BMC infectious diseases 2018 02 1218(1) 79 doi 10.1186/s12879-018-2988-x
In 2016, the World Health Organisation set a goal to eliminate viral hepatitis by 2030. Robust epidemiological information underpins all efforts to achieve elimination and this systematic review provides estimates of HBsAg and anti-HCV prevalence in the European Union/European Economic Area (EU/EEA) among three at-risk populations: people in prison, men who have sex with men (MSM), and people who inject drugs (PWID).
Estimates of the prevalence among the three risk groups included in our study were derived from multiple sources. A systematic search of literature published during 2005-2015 was conducted without linguistic restrictions to identify studies among people in prison and HIV negative/HIV sero-status unknown MSM. National surveillance focal points were contacted to validate the search results. Studies were assessed for risk of bias and high quality estimates were pooled at country level. PWID data were extracted from the European Monitoring Centre for Drugs and Drug Addiction (EMCDDA) repository.
Despite gaps, we report 68 single study/pooled HBsAg/anti-HCV prevalence estimates covering 23/31 EU/EEA countries, 42 of which were of intermediate/high prevalence using the WHO endemicity threshold (of ≥2%). This includes 20 of the 23 estimates among PWID, 20 of the 28 high quality estimates among people in prison, and four of the 17 estimates among MSM. In general terms, the highest HBsAg prevalence was found among people in prison (range of 0.3% – 25.2%) followed by PWID (0.5% – 6.1%) and MSM (0.0% – 1.4%). The highest prevalence of anti-HCV was also found among people in prison (4.3% – 86.3%) and PWID (13.8% – 84.3%) followed by MSM (0.0% – 4.7%).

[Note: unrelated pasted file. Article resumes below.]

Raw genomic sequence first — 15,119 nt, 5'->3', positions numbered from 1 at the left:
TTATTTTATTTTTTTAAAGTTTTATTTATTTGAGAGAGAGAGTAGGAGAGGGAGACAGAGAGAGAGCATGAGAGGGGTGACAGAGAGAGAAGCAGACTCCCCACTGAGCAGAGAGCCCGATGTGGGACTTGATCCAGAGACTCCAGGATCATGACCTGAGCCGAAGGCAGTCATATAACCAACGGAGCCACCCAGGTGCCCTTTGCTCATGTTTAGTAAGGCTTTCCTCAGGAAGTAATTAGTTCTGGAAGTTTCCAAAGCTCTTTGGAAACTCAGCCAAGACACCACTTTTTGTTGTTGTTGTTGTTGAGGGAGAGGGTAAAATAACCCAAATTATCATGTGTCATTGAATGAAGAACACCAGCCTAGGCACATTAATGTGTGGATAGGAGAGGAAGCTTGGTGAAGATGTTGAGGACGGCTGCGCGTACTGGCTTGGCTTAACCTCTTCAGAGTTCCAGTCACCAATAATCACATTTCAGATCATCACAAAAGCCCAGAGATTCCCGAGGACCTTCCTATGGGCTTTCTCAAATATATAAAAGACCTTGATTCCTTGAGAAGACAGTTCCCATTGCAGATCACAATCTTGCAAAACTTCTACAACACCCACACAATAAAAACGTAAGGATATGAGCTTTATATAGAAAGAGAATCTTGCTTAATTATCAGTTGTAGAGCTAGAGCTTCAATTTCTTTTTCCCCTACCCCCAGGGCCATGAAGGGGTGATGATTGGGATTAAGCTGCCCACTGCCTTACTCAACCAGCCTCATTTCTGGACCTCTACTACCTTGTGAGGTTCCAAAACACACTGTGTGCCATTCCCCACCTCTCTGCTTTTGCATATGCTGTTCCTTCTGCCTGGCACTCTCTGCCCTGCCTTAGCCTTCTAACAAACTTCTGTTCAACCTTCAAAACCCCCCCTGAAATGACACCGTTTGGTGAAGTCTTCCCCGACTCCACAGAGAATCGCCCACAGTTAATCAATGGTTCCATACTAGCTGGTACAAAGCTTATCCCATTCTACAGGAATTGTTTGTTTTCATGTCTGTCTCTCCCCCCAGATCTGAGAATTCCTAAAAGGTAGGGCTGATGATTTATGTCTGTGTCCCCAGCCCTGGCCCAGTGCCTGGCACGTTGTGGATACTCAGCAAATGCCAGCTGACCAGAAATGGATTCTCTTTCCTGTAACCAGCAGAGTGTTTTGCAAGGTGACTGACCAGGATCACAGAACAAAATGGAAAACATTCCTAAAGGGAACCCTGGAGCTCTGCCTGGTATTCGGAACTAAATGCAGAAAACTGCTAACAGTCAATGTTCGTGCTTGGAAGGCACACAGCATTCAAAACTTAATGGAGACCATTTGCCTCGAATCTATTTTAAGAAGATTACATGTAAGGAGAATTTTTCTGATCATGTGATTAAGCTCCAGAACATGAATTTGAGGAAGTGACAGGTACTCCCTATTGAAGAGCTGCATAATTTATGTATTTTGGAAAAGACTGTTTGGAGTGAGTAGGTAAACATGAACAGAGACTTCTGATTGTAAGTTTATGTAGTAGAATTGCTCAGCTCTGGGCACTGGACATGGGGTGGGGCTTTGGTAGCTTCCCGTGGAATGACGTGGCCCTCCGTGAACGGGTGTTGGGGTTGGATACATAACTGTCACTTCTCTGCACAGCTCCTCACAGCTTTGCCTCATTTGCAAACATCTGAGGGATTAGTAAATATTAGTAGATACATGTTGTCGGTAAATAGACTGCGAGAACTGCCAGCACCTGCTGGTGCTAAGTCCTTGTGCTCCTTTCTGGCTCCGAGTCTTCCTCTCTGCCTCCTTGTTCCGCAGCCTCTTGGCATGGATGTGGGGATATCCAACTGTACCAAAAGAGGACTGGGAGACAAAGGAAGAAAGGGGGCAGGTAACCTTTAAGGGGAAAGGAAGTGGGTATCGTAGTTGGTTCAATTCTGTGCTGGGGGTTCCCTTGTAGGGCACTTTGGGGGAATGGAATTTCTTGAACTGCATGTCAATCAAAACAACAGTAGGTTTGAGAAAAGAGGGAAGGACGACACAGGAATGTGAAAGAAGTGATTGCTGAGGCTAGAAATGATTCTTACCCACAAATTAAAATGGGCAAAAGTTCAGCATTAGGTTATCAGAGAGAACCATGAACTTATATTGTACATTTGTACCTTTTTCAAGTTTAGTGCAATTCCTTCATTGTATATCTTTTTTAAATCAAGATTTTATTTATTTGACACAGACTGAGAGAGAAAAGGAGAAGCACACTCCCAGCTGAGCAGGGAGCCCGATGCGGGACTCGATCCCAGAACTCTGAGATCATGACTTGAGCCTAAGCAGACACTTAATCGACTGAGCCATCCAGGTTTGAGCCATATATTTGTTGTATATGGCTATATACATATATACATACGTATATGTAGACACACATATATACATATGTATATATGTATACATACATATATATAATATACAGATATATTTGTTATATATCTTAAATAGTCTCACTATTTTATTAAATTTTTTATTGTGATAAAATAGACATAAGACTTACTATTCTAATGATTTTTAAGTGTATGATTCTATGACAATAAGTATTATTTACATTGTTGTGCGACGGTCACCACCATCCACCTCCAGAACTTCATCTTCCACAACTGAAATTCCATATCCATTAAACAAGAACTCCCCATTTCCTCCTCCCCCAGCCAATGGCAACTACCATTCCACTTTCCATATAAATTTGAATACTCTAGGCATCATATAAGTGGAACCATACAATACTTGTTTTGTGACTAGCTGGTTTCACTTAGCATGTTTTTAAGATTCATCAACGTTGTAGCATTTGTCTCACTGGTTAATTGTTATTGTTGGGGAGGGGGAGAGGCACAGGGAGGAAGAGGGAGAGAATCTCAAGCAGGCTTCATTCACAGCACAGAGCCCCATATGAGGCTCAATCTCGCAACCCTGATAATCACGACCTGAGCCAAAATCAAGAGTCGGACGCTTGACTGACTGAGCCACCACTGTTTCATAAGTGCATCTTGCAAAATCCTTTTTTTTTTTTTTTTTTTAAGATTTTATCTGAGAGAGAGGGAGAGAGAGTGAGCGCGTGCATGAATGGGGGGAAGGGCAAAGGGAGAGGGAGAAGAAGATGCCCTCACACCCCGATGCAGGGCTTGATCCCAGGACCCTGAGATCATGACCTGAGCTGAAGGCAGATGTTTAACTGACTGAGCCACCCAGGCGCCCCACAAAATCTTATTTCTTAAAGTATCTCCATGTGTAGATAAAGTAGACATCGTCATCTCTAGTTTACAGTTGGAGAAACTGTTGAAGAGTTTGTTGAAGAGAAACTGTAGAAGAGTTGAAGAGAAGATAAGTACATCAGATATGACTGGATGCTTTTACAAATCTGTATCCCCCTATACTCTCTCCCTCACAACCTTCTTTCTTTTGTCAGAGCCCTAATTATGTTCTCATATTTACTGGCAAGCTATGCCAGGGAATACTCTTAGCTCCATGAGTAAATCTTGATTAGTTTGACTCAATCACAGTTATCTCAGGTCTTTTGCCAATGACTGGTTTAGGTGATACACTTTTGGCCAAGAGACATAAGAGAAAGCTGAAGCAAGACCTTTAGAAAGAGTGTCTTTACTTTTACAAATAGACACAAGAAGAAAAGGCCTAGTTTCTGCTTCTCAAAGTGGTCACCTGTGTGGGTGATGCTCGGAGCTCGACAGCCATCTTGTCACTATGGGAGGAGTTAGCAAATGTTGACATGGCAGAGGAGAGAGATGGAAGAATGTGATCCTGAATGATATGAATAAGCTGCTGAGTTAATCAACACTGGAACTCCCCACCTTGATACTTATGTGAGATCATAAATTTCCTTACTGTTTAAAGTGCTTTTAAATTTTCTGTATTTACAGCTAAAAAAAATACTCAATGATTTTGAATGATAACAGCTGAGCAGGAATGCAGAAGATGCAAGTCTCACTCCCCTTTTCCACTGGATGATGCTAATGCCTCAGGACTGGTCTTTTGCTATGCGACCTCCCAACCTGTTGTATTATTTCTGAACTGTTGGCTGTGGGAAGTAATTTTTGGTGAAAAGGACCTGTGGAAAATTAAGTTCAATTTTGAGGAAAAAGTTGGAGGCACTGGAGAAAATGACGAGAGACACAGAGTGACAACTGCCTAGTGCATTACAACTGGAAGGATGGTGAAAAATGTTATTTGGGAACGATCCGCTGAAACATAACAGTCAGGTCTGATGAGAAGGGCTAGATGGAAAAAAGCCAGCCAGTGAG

Our results suggest prioritisation of PWID and the prison population as the key populations for HBV/HCV screening and treatment given their dynamic interaction and high prevalence. The findings of this study do not seem to strongly support the continued classification of MSM as a high risk group for chronic hepatitis B infection. However, we still consider MSM a key population for targeted action given the emerging evidence of viral hepatitis transmission within this risk group together with the complex interaction of HBV/HCV and HIV.